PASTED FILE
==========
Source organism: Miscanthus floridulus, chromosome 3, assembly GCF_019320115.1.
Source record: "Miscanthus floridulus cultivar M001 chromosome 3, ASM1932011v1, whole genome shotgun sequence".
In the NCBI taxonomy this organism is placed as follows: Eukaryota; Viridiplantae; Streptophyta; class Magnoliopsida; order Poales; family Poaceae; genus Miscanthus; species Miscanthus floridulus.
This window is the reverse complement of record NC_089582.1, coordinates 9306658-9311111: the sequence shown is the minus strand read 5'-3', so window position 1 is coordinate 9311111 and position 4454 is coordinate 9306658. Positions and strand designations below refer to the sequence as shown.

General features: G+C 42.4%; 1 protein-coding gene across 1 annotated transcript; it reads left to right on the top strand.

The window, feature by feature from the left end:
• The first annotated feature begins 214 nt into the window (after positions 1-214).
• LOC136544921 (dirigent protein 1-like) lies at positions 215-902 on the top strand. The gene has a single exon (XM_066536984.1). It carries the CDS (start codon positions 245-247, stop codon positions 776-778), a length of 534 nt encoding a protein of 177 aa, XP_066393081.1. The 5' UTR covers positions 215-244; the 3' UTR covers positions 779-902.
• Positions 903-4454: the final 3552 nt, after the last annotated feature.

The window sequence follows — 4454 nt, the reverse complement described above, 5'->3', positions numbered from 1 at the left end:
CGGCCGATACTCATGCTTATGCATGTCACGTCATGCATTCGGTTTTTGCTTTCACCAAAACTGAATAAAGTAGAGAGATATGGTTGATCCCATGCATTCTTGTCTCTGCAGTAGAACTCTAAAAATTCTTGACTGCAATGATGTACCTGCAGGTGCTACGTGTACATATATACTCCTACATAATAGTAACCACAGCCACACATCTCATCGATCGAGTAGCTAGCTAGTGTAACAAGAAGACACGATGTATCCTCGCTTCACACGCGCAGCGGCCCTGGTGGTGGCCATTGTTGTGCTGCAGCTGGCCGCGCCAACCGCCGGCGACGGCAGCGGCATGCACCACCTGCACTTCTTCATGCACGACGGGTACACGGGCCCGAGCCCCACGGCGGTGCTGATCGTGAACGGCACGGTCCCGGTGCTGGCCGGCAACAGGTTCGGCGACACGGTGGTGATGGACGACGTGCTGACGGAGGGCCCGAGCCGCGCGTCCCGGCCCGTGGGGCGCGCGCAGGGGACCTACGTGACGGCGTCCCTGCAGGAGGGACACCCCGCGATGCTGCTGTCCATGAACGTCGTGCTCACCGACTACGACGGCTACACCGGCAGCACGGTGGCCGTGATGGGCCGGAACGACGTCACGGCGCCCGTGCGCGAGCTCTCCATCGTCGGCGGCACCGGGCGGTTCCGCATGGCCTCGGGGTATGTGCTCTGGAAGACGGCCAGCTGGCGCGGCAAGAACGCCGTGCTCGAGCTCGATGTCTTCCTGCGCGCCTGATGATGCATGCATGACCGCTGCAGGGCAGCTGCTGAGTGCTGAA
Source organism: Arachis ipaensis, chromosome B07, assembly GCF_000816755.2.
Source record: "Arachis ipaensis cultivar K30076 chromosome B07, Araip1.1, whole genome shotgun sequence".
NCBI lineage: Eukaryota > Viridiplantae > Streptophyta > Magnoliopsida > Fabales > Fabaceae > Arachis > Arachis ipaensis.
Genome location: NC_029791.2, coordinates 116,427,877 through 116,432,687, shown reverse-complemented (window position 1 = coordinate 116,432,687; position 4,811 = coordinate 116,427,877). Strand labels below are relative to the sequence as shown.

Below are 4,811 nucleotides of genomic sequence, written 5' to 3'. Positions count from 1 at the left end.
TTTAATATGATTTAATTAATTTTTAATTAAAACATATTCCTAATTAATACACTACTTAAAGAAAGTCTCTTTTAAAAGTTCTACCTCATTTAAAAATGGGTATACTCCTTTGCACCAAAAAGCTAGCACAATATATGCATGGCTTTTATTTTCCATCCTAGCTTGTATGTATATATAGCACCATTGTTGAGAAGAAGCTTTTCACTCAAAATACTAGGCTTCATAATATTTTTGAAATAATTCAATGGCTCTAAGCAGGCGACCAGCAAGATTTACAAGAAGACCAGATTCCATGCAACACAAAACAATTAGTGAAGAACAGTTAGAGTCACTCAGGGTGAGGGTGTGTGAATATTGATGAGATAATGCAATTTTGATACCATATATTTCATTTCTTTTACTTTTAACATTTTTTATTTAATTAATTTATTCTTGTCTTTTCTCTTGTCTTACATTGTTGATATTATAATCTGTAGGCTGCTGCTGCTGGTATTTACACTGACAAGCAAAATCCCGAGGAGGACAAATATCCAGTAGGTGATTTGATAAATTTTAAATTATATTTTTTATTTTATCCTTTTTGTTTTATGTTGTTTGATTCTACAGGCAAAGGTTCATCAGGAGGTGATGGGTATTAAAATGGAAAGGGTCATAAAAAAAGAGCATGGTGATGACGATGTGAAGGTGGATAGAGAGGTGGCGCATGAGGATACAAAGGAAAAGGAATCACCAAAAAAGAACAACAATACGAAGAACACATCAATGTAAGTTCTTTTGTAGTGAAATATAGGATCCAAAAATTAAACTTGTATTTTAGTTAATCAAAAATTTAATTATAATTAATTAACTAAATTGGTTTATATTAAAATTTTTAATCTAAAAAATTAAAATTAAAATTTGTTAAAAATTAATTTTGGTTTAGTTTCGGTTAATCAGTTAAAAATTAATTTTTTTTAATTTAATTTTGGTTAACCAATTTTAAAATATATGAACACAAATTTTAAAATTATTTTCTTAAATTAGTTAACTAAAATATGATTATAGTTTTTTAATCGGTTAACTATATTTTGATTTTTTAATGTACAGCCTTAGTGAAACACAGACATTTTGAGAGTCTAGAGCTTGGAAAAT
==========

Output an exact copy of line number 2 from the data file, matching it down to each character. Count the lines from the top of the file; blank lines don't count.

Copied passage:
Source record: "Miscanthus floridulus cultivar M001 chromosome 3, ASM1932011v1, whole genome shotgun sequence".